Preparing for a Possible Tornado

  • If there is severe weather forecast make sure you have access and listen to local news or a NOAA Weather Radio.  Do not rely solely on neighborhood sirens as you may not be able to hear them.
  • Be aware of your community's warning systems.
  • Pick a safe room in your home or offices where members of your household or company may gather during a tornado. Don't forget your pets!  The safe room should be a basement, storm cellar or an interior room on the lowest floor of the building - preferably with no windows.
  • Consider having your safe room reinforced. 
  • Move or secure trash cans, diseased or damaged limbs, lawn furniture or anything else that may become airborne during a storm.
  • Try to have available bicycle helmets or some type of protective head gear available. Many injuries in recent storms could have been prevented if the victims had been wearing head protection.

Tornado Videos

Hint: Greatly strengthen doors in your home or office by using longer screws to hold your hinges and strike plates. This can help keep the wind from blowing doors open and has the extra benefit of making it harder for an intruder to break in.

Disaster Gear Checklist

Your basic disaster kit should include:

  • Water - one gallon of water per person per day for at least 3 days
  • Food - at least a three day supply of non-perishable food and can opener
  • Batter powered or hand crank radio plus a NOAA Weather radio with extra batteries
  • Flashlight or headlamp with extra batteries
  • First aid kit
  • Matches in a waterproof container
  • Infant formula and diapers
  • Pet food and water for your pet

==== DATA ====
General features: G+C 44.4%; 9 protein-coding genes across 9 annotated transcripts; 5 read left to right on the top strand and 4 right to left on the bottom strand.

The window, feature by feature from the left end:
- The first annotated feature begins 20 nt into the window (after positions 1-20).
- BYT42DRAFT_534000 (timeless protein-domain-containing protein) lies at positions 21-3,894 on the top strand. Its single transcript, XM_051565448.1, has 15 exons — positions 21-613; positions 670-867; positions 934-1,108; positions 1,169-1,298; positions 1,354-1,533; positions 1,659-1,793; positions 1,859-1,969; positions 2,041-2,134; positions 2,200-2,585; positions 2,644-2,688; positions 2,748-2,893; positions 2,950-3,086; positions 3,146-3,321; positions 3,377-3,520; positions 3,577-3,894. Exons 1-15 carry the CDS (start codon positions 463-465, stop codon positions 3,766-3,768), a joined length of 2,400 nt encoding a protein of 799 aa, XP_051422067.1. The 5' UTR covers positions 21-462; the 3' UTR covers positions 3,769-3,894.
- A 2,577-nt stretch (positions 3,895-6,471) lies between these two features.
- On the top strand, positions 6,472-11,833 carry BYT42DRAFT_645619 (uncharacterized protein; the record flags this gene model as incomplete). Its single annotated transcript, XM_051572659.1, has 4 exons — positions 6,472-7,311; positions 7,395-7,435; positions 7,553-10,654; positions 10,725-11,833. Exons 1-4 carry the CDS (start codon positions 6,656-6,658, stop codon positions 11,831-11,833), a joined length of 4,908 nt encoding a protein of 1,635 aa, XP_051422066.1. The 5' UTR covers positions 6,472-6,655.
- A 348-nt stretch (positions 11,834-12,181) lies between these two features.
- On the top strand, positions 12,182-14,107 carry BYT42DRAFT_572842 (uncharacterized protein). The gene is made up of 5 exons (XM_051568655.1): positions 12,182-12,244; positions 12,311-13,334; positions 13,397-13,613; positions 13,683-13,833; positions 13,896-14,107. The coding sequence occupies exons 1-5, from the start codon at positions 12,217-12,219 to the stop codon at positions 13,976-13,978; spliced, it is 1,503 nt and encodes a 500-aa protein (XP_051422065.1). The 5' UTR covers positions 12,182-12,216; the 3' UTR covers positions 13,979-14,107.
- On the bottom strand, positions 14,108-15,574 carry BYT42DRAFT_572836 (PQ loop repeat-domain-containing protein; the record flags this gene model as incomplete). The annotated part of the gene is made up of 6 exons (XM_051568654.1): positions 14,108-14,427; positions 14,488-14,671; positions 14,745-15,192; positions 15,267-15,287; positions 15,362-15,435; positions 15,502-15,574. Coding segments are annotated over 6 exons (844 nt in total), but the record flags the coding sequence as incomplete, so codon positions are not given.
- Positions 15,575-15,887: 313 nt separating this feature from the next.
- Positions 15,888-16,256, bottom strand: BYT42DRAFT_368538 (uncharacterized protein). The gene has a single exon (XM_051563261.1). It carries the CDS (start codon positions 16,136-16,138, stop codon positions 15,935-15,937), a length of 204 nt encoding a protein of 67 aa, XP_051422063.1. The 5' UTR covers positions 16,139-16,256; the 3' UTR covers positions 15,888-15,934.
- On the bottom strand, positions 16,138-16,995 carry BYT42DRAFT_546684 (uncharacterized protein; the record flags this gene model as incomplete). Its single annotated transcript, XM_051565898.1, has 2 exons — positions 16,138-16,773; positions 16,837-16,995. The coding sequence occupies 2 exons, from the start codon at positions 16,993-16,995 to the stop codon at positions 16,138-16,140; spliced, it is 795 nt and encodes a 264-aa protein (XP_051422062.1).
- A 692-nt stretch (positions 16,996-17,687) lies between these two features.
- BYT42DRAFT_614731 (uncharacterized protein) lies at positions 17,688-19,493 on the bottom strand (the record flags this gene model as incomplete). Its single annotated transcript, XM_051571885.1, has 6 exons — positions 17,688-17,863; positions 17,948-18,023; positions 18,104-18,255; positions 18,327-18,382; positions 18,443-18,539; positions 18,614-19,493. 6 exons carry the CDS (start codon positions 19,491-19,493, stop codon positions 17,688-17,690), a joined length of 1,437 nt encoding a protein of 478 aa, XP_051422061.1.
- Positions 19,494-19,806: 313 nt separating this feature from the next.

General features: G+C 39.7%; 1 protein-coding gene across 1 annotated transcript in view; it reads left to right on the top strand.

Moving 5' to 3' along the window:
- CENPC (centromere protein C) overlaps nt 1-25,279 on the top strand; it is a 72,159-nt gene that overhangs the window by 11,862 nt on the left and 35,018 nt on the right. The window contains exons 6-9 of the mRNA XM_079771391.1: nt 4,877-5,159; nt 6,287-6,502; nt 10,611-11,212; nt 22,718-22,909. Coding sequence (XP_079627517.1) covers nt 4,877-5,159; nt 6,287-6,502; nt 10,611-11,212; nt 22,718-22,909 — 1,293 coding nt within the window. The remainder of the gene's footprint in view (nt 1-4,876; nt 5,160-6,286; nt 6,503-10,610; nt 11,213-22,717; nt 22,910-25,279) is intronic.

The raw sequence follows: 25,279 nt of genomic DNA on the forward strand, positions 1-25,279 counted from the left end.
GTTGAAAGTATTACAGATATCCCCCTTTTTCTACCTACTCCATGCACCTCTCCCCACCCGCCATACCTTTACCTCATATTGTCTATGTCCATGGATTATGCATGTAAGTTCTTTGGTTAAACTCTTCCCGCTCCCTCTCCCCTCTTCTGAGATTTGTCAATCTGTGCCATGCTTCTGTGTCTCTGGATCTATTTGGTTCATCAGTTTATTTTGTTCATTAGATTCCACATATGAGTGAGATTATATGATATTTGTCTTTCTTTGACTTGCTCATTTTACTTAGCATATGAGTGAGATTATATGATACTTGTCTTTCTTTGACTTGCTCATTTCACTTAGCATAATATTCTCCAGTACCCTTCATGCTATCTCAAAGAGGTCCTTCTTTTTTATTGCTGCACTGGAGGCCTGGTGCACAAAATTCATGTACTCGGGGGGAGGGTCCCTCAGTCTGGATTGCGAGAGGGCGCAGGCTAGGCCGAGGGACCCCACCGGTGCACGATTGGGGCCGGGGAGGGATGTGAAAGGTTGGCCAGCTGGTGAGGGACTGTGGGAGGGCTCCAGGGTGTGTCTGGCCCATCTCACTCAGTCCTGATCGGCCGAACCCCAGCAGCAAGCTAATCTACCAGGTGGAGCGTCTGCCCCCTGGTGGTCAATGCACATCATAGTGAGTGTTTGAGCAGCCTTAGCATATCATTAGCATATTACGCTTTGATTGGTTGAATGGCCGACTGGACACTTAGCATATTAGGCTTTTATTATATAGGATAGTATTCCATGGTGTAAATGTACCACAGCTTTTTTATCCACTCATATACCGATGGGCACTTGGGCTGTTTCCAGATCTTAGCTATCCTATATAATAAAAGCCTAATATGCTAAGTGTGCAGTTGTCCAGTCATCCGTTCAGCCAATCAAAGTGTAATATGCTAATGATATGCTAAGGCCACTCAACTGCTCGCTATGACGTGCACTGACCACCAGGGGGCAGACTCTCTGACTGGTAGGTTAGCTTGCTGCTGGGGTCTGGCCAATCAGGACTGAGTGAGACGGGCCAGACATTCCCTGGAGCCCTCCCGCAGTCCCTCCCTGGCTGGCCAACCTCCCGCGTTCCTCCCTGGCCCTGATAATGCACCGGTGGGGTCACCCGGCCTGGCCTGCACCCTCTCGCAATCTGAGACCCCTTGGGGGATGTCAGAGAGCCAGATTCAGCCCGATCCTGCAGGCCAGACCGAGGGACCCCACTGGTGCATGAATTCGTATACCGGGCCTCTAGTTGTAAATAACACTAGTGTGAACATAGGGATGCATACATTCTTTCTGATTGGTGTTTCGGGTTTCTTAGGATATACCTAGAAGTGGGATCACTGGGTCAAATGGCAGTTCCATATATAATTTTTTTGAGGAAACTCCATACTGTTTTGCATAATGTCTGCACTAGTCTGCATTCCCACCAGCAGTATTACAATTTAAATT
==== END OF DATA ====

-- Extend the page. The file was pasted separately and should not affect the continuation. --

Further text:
• Whistle
  • Cell phone with charger
  • Prescription medications and glasses
  • Cash or credit cards

Tornado Danger Signs

  • Dark, often greenish clouds
  • Wall cloud - an isolated lowering of the base of a thunderstorm
  • Cloud of debris
  • Roaring noises
  • Large hail or, in some cases, unseasonable snow
  • A funnel cloud - visibly rotating extension at the base of a cloud
  • A sudden change in wind direction or wind speed, rain volume or rain direction
  • A sudden change in air pressure - causing your ears to "pop"

Recovery - Sweeping Up

A tornado is going to leave quite a mess.  Here are a few things to keep in mind so that you will stay safe while cleaning up:

  • Stay away from downed power lines.
  • Be alert for broken gas lines - listen for hissing or the "rotten egg" smell.
  • Watch for broken glass or nails protruding from lumber. They can cause a quick and nasty injury.
  • Dress for protection including sturdy shoes or boots, long sleeve shirt and work gloves.
  • Take photographs or videos for insurance purposes.

Stay Informed

As technology has advanced so dramatically, there are a number of ways you can stay informed of weather events such as tornadoes.  Sirens are the old standby for being made aware of a pending event, but there are other alternatives which you may want to consider.